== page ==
Writing is often a solitary activity, well suited to introverts. We thrive in a sort of solitude where we rarely feel alone, thanks to the people or creatures, historical or imagined, who fill our stories and books. But several essential writerly activities require us to interact with contemporary, fellow humans in challenging ways. Three of these happen over and over again at the twice-monthly meetings of a local critique group, Good AF Writers. (AF is for American Fork, Utah. What were you thinking?)
Different critique groups operate in different ways, but most have three nerve-wracking activities in common:
- reading an excerpt of your writing aloud
- hearing others’ feedback on your writing
- giving others your feedback on their writing
At the beginning of each Good AF Writers meeting, each person answers two questions: Are you reading tonight? Are you being critiqued?
“No” is a perfectly acceptable answer to either question — and feel free to translate critique into feedback, both in the meetings and as you read this. Some find that term gentler. In any case, typically most of us will answer yes to one question or both. New members are welcome to jump right in or simply to observe for a meeting or two or more, before presenting their writing for critique or critiquing others’ work.
Reading and being critiqued go together. If I’m reading tonight, it’s an excerpt of something to be critiqued at our next meeting. If I’m being critiqued, it’s because I read an excerpt at the last meeting and sent my writing out for others to read in advance and critique at this meeting.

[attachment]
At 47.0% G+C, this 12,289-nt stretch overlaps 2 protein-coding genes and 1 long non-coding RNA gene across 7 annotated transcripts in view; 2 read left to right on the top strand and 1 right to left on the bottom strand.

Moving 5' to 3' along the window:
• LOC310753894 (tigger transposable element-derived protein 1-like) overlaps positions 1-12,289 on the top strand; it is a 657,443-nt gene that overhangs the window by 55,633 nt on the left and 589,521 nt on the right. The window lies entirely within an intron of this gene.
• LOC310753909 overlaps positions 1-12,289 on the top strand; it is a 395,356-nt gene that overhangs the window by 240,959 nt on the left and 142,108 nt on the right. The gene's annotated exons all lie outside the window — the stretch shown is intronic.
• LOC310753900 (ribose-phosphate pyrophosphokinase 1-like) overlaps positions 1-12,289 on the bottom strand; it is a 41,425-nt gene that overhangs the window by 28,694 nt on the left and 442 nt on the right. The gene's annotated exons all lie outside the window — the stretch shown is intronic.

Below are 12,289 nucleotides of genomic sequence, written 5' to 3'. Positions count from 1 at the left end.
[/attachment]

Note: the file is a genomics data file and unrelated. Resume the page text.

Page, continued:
Writers are welcome to read and be critiqued at every meeting; the group has never quite been large enough that we had to take turns, meeting by meeting. A few members have guided entire novels through the group, one meeting at a time, reading from the next chapter and having the current chapter critiqued in the same meeting.
If you’re reading, you’ll read aloud for a minute or two from whatever you’re presenting for critique. For most writers in the group, that’s the next chapter of a novel-in-progress. Sometimes it’s two short chapters or half of a long chapter. It might be a chapter from a nonfiction project, or all or part of a short story. We’ve seen memoir, query letters, poetry, essays, plot outlines, and business-related web copy.
There’s a slightly soft cap of 2,500 words per writer per meeting. The portion you read aloud is a small fraction of that, but enough to give the group a sense of it.
You don’t need me to tell you that reading aloud from your work-in-progress can be daunting, especially with talented writers in the room, when you know they’ll be critiquing your work. You may suspect it’s good (it probably is) or think it’s garbage (probably not), but either way it’s personal. You put a piece of your soul into it, and when others find room for improvement, you’re tempted to feel personally judged.
If it helps, remember that “Are you being critiqued?” is shorthand for the real question: is some of your writing being critiqued tonight?
Reports from the Front Lines